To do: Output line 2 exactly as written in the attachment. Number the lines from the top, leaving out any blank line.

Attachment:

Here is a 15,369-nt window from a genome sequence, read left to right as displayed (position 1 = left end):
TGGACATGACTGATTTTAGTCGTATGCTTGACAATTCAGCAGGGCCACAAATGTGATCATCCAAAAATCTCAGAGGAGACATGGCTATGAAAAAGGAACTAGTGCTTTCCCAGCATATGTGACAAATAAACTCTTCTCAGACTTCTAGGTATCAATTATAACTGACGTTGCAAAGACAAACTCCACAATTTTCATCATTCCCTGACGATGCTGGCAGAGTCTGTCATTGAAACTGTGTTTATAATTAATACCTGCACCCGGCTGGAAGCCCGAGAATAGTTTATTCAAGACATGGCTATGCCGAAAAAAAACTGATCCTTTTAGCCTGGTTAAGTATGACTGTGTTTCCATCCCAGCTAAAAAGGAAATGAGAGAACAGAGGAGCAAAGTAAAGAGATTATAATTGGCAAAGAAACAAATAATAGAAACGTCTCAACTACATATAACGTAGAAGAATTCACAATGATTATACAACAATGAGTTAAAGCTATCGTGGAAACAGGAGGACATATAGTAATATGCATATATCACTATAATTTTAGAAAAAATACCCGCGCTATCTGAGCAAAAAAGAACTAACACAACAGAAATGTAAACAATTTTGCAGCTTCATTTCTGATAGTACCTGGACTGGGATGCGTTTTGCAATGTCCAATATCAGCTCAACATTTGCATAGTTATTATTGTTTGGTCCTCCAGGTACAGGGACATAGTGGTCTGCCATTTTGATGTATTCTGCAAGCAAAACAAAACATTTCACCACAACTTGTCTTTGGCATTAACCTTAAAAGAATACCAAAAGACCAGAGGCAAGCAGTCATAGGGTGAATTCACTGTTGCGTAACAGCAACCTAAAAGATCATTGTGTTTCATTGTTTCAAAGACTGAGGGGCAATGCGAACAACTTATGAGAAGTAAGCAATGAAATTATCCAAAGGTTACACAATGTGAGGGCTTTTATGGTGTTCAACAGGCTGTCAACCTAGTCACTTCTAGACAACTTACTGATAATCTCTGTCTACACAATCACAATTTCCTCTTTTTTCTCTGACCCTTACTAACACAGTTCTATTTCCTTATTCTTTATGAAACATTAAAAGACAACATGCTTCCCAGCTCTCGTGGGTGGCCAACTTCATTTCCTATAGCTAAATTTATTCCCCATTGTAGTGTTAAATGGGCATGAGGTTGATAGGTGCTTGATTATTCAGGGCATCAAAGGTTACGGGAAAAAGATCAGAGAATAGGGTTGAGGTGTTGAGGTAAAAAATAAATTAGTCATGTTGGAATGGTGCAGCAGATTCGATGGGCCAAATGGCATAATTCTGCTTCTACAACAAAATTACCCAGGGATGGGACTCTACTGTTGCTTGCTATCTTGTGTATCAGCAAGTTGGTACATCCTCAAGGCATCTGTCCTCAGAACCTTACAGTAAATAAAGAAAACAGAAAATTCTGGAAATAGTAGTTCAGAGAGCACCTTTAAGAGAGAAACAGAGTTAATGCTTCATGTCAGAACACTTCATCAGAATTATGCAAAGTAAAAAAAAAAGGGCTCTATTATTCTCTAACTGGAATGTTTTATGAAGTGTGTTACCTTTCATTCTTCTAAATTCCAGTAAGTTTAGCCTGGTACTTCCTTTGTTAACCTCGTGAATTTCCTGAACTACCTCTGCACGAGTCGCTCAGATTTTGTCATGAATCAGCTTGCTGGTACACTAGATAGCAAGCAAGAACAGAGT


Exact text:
TGGACATGACTGATTTTAGTCGTATGCTTGACAATTCAGCAGGGCCACAAATGTGATCATCCAAAAATCTCAGAGGAGACATGGCTATGAAAAAGGAACTAGTGCTTTCCCAGCATATGTGACAAATAAACTCTTCTCAGACTTCTAGGTATCAATTATAACTGACGTTGCAAAGACAAACTCCACAATTTTCATCATTCCCTGACGATGCTGGCAGAGTCTGTCATTGAAACTGTGTTTATAATTAATACCTGCACCCGGCTGGAAGCCCGAGAATAGTTTATTCAAGACATGGCTATGCCGAAAAAAAACTGATCCTTTTAGCCTGGTTAAGTATGACTGTGTTTCCATCCCAGCTAAAAAGGAAATGAGAGAACAGAGGAGCAAAGTAAAGAGATTATAATTGGCAAAGAAACAAATAATAGAAACGTCTCAACTACATATAACGTAGAAGAATTCACAATGATTATACAACAATGAGTTAAAGCTATCGTGGAAACAGGAGGACATATAGTAATATGCATATATCACTATAATTTTAGAAAAAATACCCGCGCTATCTGAGCAAAAAAGAACTAACACAACAGAAATGTAAACAATTTTGCAGCTTCATTTCTGATAGTACCTGGACTGGGATGCGTTTTGCAATGTCCAATATCAGCTCAACATTTGCATAGTTATTATTGTTTGGTCCTCCAGGTACAGGGACATAGTGGTCTGCCATTTTGATGTATTCTGCAAGCAAAACAAAACATTTCACCACAACTTGTCTTTGGCATTAACCTTAAAAGAATACCAAAAGACCAGAGGCAAGCAGTCATAGGGTGAATTCACTGTTGCGTAACAGCAACCTAAAAGATCATTGTGTTTCATTGTTTCAAAGACTGAGGGGCAATGCGAACAACTTATGAGAAGTAAGCAATGAAATTATCCAAAGGTTACACAATGTGAGGGCTTTTATGGTGTTCAACAGGCTGTCAACCTAGTCACTTCTAGACAACTTACTGATAATCTCTGTCTACACAATCACAATTTCCTCTTTTTTCTCTGACCCTTACTAACACAGTTCTATTTCCTTATTCTTTATGAAACATTAAAAGACAACATGCTTCCCAGCTCTCGTGGGTGGCCAACTTCATTTCCTATAGCTAAATTTATTCCCCATTGTAGTGTTAAATGGGCATGAGGTTGATAGGTGCTTGATTATTCAGGGCATCAAAGGTTACGGGAAAAAGATCAGAGAATAGGGTTGAGGTGTTGAGGTAAAAAATAAATTAGTCATGTTGGAATGGTGCAGCAGATTCGATGGGCCAAATGGCATAATTCTGCTTCTACAACAAAATTACCCAGGGATGGGACTCTACTGTTGCTTGCTATCTTGTGTATCAGCAAGTTGGTACATCCTCAAGGCATCTGTCCTCAGAACCTTACAGTAAATAAAGAAAACAGAAAATTCTGGAAATAGTAGTTCAGAGAGCACCTTTAAGAGAGAAACAGAGTTAATGCTTCATGTCAGAACACTTCATCAGAATTATGCAAAGTAAAAAAAAAAGGGCTCTATTATTCTCTAACTGGAATGTTTTATGAAGTGTGTTACCTTTCATTCTTCTAAATTCCAGTAAGTTTAGCCTGGTACTTCCTTTGTTAACCTCGTGAATTTCCTGAACTACCTCTGCACGAGTCGCTCAGATTTTGTCATGAATCAGCTTGCTGGTACACTAGATAGCAAGCAAGAACAGAGT